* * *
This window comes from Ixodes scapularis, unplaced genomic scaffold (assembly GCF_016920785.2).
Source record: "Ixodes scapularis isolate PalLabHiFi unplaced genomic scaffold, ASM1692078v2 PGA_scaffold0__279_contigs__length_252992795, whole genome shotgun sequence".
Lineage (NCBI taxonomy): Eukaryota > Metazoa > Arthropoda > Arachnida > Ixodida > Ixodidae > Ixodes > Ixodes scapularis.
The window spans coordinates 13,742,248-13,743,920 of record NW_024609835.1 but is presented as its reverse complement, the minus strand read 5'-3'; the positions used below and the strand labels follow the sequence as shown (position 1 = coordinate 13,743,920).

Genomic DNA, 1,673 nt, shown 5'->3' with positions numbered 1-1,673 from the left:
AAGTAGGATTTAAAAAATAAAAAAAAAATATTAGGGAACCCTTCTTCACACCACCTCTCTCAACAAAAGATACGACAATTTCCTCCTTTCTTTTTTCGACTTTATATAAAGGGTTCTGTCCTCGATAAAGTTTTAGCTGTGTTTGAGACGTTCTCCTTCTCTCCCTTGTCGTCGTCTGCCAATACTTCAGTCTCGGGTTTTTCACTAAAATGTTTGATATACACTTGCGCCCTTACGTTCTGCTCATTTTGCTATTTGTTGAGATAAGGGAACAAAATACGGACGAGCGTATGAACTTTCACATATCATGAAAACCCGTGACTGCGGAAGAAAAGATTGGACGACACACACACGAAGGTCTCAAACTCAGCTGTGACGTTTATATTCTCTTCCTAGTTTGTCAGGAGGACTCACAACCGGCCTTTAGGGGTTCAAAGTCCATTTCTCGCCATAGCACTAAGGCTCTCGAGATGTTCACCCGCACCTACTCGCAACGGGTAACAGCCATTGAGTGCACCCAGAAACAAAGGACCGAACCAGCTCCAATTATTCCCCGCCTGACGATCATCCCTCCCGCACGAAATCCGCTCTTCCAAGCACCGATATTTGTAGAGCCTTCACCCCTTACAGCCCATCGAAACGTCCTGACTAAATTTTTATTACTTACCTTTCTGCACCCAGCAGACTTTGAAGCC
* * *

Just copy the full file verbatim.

This window comes from Ixodes scapularis, unplaced genomic scaffold (assembly GCF_016920785.2).
Source record: "Ixodes scapularis isolate PalLabHiFi unplaced genomic scaffold, ASM1692078v2 PGA_scaffold0__279_contigs__length_252992795, whole genome shotgun sequence".
Lineage (NCBI taxonomy): Eukaryota > Metazoa > Arthropoda > Arachnida > Ixodida > Ixodidae > Ixodes > Ixodes scapularis.
The window spans coordinates 13,742,248-13,743,920 of record NW_024609835.1 but is presented as its reverse complement, the minus strand read 5'-3'; the positions used below and the strand labels follow the sequence as shown (position 1 = coordinate 13,743,920).

Genomic DNA, 1,673 nt, shown 5'->3' with positions numbered 1-1,673 from the left:
AAGTAGGATTTAAAAAATAAAAAAAAAATATTAGGGAACCCTTCTTCACACCACCTCTCTCAACAAAAGATACGACAATTTCCTCCTTTCTTTTTTCGACTTTATATAAAGGGTTCTGTCCTCGATAAAGTTTTAGCTGTGTTTGAGACGTTCTCCTTCTCTCCCTTGTCGTCGTCTGCCAATACTTCAGTCTCGGGTTTTTCACTAAAATGTTTGATATACACTTGCGCCCTTACGTTCTGCTCATTTTGCTATTTGTTGAGATAAGGGAACAAAATACGGACGAGCGTATGAACTTTCACATATCATGAAAACCCGTGACTGCGGAAGAAAAGATTGGACGACACACACACGAAGGTCTCAAACTCAGCTGTGACGTTTATATTCTCTTCCTAGTTTGTCAGGAGGACTCACAACCGGCCTTTAGGGGTTCAAAGTCCATTTCTCGCCATAGCACTAAGGCTCTCGAGATGTTCACCCGCACCTACTCGCAACGGGTAACAGCCATTGAGTGCACCCAGAAACAAAGGACCGAACCAGCTCCAATTATTCCCCGCCTGACGATCATCCCTCCCGCACGAAATCCGCTCTTCCAAGCACCGATATTTGTAGAGCCTTCACCCCTTACAGCCCATCGAAACGTCCTGACTAAATTTTTATTACTTACCTTTCTGCACCCAGCAGACTTTGAAGCC